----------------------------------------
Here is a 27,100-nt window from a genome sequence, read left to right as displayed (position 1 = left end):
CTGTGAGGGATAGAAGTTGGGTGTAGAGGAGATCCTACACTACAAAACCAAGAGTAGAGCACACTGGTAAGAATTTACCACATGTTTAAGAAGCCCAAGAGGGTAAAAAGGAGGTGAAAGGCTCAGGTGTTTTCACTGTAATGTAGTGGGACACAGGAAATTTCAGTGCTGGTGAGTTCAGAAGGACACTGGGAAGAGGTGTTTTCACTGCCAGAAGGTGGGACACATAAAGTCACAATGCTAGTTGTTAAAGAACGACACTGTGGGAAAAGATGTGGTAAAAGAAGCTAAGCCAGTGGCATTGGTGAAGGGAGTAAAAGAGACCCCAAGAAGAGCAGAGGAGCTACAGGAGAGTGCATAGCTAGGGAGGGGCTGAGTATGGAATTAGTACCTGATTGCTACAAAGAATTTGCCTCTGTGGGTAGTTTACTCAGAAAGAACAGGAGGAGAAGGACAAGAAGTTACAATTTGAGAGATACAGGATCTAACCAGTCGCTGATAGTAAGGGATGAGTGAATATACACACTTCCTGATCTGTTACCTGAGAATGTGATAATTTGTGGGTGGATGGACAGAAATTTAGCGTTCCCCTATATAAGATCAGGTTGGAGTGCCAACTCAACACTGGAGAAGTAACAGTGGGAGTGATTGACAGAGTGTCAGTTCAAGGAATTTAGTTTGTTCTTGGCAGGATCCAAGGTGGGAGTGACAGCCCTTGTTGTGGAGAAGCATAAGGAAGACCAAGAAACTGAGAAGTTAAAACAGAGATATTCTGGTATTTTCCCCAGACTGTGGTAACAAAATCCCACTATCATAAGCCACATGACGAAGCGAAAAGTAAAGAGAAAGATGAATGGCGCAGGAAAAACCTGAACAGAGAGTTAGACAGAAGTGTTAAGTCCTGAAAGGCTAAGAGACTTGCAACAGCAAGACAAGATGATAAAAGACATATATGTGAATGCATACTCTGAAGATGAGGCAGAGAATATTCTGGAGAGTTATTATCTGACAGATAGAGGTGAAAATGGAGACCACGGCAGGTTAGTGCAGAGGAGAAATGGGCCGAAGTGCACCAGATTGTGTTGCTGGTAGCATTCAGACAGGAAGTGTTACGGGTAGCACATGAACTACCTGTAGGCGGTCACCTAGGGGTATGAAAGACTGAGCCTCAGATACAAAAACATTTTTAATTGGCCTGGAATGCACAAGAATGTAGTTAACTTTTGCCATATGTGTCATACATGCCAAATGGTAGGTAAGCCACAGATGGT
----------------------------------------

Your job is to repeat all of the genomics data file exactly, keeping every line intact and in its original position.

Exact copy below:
Here is a 27,100-nt window from a genome sequence, read left to right as displayed (position 1 = left end):
CTGTGAGGGATAGAAGTTGGGTGTAGAGGAGATCCTACACTACAAAACCAAGAGTAGAGCACACTGGTAAGAATTTACCACATGTTTAAGAAGCCCAAGAGGGTAAAAAGGAGGTGAAAGGCTCAGGTGTTTTCACTGTAATGTAGTGGGACACAGGAAATTTCAGTGCTGGTGAGTTCAGAAGGACACTGGGAAGAGGTGTTTTCACTGCCAGAAGGTGGGACACATAAAGTCACAATGCTAGTTGTTAAAGAACGACACTGTGGGAAAAGATGTGGTAAAAGAAGCTAAGCCAGTGGCATTGGTGAAGGGAGTAAAAGAGACCCCAAGAAGAGCAGAGGAGCTACAGGAGAGTGCATAGCTAGGGAGGGGCTGAGTATGGAATTAGTACCTGATTGCTACAAAGAATTTGCCTCTGTGGGTAGTTTACTCAGAAAGAACAGGAGGAGAAGGACAAGAAGTTACAATTTGAGAGATACAGGATCTAACCAGTCGCTGATAGTAAGGGATGAGTGAATATACACACTTCCTGATCTGTTACCTGAGAATGTGATAATTTGTGGGTGGATGGACAGAAATTTAGCGTTCCCCTATATAAGATCAGGTTGGAGTGCCAACTCAACACTGGAGAAGTAACAGTGGGAGTGATTGACAGAGTGTCAGTTCAAGGAATTTAGTTTGTTCTTGGCAGGATCCAAGGTGGGAGTGACAGCCCTTGTTGTGGAGAAGCATAAGGAAGACCAAGAAACTGAGAAGTTAAAACAGAGATATTCTGGTATTTTCCCCAGACTGTGGTAACAAAATCCCACTATCATAAGCCACATGACGAAGCGAAAAGTAAAGAGAAAGATGAATGGCGCAGGAAAAACCTGAACAGAGAGTTAGACAGAAGTGTTAAGTCCTGAAAGGCTAAGAGACTTGCAACAGCAAGACAAGATGATAAAAGACATATATGTGAATGCATACTCTGAAGATGAGGCAGAGAATATTCTGGAGAGTTATTATCTGACAGATAGAGGTGAAAATGGAGACCACGGCAGGTTAGTGCAGAGGAGAAATGGGCCGAAGTGCACCAGATTGTGTTGCTGGTAGCATTCAGACAGGAAGTGTTACGGGTAGCACATGAACTACCTGTAGGCGGTCACCTAGGGGTATGAAAGACTGAGCCTCAGATACAAAAACATTTTTAATTGGCCTGGAATGCACAAGAATGTAGTTAACTTTTGCCATATGTGTCATACATGCCAAATGGTAGGTAAGCCACAGATGGT